Being a Zentrepreneur

If one read’s my profile on MediumLinkedinFacebook — You read my title as Zentrepreneur: A word that I have been using for the past few years.
Some people scorn at it, some love it. To me though, it is not a title, instead it symbolizes the work I do, as well as the approach I take, but most importantly, it also explains why.

Titles and what they do for us

As a young teenager, I always felt a certain internal egoistic tug whenever I would read a bio that had ‘founder’ listed in the accomplishments. It felt like a title I could never hold, being an Indian woman. Despite that, I secretly brewed the desire to have that in my profile someday. To me, it meant I had made it. I was successful. I was accomplished. With that title under my belt — I was someone who had value.

By and by, I accumulated experience working in multiple industries and eventually also founded a few organizations. In my leadership, I realized how much baggage some of those titles held. Ego, expectations, walls, etc. and this baggage weighed on not only the bearer but also the people we lead.

While building my life’s work in an intentional collective of impact facilitators I really really badly did not want anything to do with that baggage. I had enough from my own life weighing me down anyway. So slowly and steadily that initial internal egoistic tug to be a ‘founder’ paled to the extent that it made room for a very important insight. That insight led me to call myself a ‘Zentrepreneur’.

Who is a founder, really?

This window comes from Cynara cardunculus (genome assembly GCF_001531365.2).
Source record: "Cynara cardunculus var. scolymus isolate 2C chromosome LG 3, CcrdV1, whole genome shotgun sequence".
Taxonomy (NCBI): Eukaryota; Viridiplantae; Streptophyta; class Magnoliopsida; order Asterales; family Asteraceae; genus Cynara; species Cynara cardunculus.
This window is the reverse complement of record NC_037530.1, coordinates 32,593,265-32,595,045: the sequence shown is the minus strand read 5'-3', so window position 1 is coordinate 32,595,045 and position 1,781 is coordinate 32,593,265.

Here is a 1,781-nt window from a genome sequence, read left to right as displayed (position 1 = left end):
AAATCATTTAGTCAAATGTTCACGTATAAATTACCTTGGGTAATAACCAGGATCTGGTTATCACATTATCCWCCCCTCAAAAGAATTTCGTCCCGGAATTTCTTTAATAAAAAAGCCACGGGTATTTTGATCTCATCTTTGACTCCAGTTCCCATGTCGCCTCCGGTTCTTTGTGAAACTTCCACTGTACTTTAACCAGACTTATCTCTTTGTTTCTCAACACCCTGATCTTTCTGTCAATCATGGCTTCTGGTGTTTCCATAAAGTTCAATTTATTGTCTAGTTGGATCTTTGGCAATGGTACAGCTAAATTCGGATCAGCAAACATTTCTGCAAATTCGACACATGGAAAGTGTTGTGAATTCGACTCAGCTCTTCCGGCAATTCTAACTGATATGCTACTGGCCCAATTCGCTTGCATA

That title is a way of saying that I have an idea that I am going to use my sweat, blood, and tears to manifest in the world. Do we really ‘found’ ideas, movements, change or are they not the chaotic and beautiful mashup of an interesting persons’ life and determined work. ‘Founder’ does not nearly do justice to that life-defining act of putting oneself out there and creating something from nothing.

And it does not stop there, once you become successful it’s so easy to become the object of hate, envy; and get burdened with leading without being loved or even respected. I wonder how many of us despise our bosses at the same time covet that position with all our being. How hard it must be to truly show up as a leader, heck as a person when everyone you are leading thinks they can do it better.

These wonderings and my incessant need to be intentional led to me really think what founding a company really meant to me?

What is a company? How does one build it? Is my company about building a corporate ladder for people to pine titles? Do I want my people to care about designations? What do I want people to care about?

Nay. My company is not even a company. It is a collective. I don’t want to have ladders, but rather build bridges to help each other thrive. I want people to care about each other and not compete with each other.

So in order to do this, I need to know, well me. I need to know my fears, my weaknesses, my perceptions and everything else that comes with being a person who as led a perfectly imperfect life like most of us. Oh yeah, and as any Silicon Valley workshop on entrepreneurship will tell you I also need to know the weaknesses and flaws of my ideas too. But we know that already.

So it’s about the journey and the process — this entrepreneurship thing